Open and restore a TMP file

Open or restore a TMP file: How it works

Temporary files with the extension are used by many different programs, including the operating system. If you come across cache files that are seemingly no longer used, you can open the respective TMP file to check its content. The following guide explains why there’s no standardised tool for this and how to open TMPs.

What is FIDO2?

FIDO2: The new standard for secure web log-in

Passwords are not an ideal way to surf the World Wide Web safely. They are either so complex that they are hard to remember, or so simple that they can be guessed in next to no time. FIDO2 takes a different approach and relies on modern technology. The open standard has the potential to make surfing the net safer and more convenient at the same time.

Intrusion detection systems and prevention systems

The intrusion detection and intrusion prevention systems at a glance

A stable network is characterised not only by the appropriate hardware structures, but also by a watertight security concept. In addition to back-up solutions and intelligent fail-safe systems, protection against external access attempts is a must. Intrusion detection systems (IDS) and intrusion protection systems (IPS) are an excellent addition to the classic firewall and are therefore a sensible...

Berkeley Packet Filter Explained

BPF – What is the Berkeley Packet Filter?

The Berkeley Packet Filter was developed in 1992 to filter, receive, and send data packets securely. The filter forms interfaces with security layers which are tasked with recognising incoming corrupted data contents, for example. This allows them to be discarded or corrected right away. We explain how the BPF works.


WebAuthn (Web Authentication)

Passwords have long ceased to offer sufficient protection when surfing the internet: They are easy to crack, easily tapped, and difficult to remember. Together with the FIDO Alliance, the World Wide Web Consortium has developed a new standard. WebAuthn is intended to make logging into social media or online shopping portals easier and safer. How does it work?

DHCP Snooping

DHCP Snooping: More Security for Your Network

DHCP snooping makes a network more secure. There are no two ways about it: DHCP makes network configuration so much easier. This is especially the case in large networks, where devices are constantly changing and the manual assignment of IP addresses is a never-ending task. Yet by using DHCP to simplify the process, you do relinquish controls, and criminals can take advantage of this. By using...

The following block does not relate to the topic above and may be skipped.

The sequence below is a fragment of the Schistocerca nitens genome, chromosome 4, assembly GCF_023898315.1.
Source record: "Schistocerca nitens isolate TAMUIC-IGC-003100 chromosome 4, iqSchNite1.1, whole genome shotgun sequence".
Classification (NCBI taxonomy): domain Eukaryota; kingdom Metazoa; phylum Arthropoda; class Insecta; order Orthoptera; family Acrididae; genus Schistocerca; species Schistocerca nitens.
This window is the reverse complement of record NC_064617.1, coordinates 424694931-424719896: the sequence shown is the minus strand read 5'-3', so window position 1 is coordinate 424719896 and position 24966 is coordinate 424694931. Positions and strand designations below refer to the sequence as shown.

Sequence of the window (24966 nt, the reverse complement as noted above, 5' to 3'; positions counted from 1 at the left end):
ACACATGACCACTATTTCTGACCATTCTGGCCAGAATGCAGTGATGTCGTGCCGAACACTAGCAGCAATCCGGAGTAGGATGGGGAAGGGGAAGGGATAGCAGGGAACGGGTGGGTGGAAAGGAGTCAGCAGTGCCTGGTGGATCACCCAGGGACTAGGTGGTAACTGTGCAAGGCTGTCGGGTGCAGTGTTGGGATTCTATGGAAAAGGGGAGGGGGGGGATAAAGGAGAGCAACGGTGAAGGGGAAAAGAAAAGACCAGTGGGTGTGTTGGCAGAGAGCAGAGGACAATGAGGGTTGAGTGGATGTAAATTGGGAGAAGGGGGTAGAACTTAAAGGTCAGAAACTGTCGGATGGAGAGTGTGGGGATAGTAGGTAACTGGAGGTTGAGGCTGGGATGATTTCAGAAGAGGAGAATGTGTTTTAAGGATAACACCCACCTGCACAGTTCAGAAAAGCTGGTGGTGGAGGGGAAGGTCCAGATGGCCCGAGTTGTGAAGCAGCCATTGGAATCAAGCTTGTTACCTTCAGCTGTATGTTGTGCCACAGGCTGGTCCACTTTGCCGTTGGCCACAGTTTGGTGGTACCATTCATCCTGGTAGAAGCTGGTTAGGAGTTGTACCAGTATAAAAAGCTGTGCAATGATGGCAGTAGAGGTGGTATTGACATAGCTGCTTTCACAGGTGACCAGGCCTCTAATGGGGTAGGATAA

IP Spoofing: Fundamentals and counter-measures

IP Spoofing: Simple manipulation of data packets by attackers

Sending data over networks is one of the most important and highest utilised functions of the modern computer era. But the structure of the necessary TCP/IP connections makes it all too easy for criminals to intercept data packets along their way and either view or alter their contents. One of the most common methods of attack is IP spoofing, which allows DoS and DDoS attacks, among other things...

ARP Spoofing: Attacks from the internal network

ARP Spoofing – flaws in network security

When it comes to network security, administrators focus primarily on attacks from the internet. But often times, the danger lurks in the internal network. If the LAN turns out to be a blind spot in the security IT, then internal attackers have an easy time. A popular method of attack is ARP spoofing. With this, hackers switch undetected between two communication partners in order to intercept,...

HPKP: The security feature for SSL/TLS certification

HPKP: What is behind the public-key pinning extension for HTTP

SSL/TLS certificates play an increasingly important role in the transmission of sensitive data. They guarantee that data packets reach the desired addressee without any detours. Problems only arise when internet users are deliberately redirected by invalid certificates from dubious certification bodies – a scenario that can be prevented using so-called HTTP public key pinning (HPKP).

DNS over TLS

DNS over TLS: an improved security concept

The Domain Name System has a big security flaw: requests and responses are traditionally sent unencrypted. This provides Internet criminals with an ideal point of attack. Again and again, users are being directed to websites that they actually have no desire to visit. DNS over TLS acts as a deterrent. How does the security concept work?

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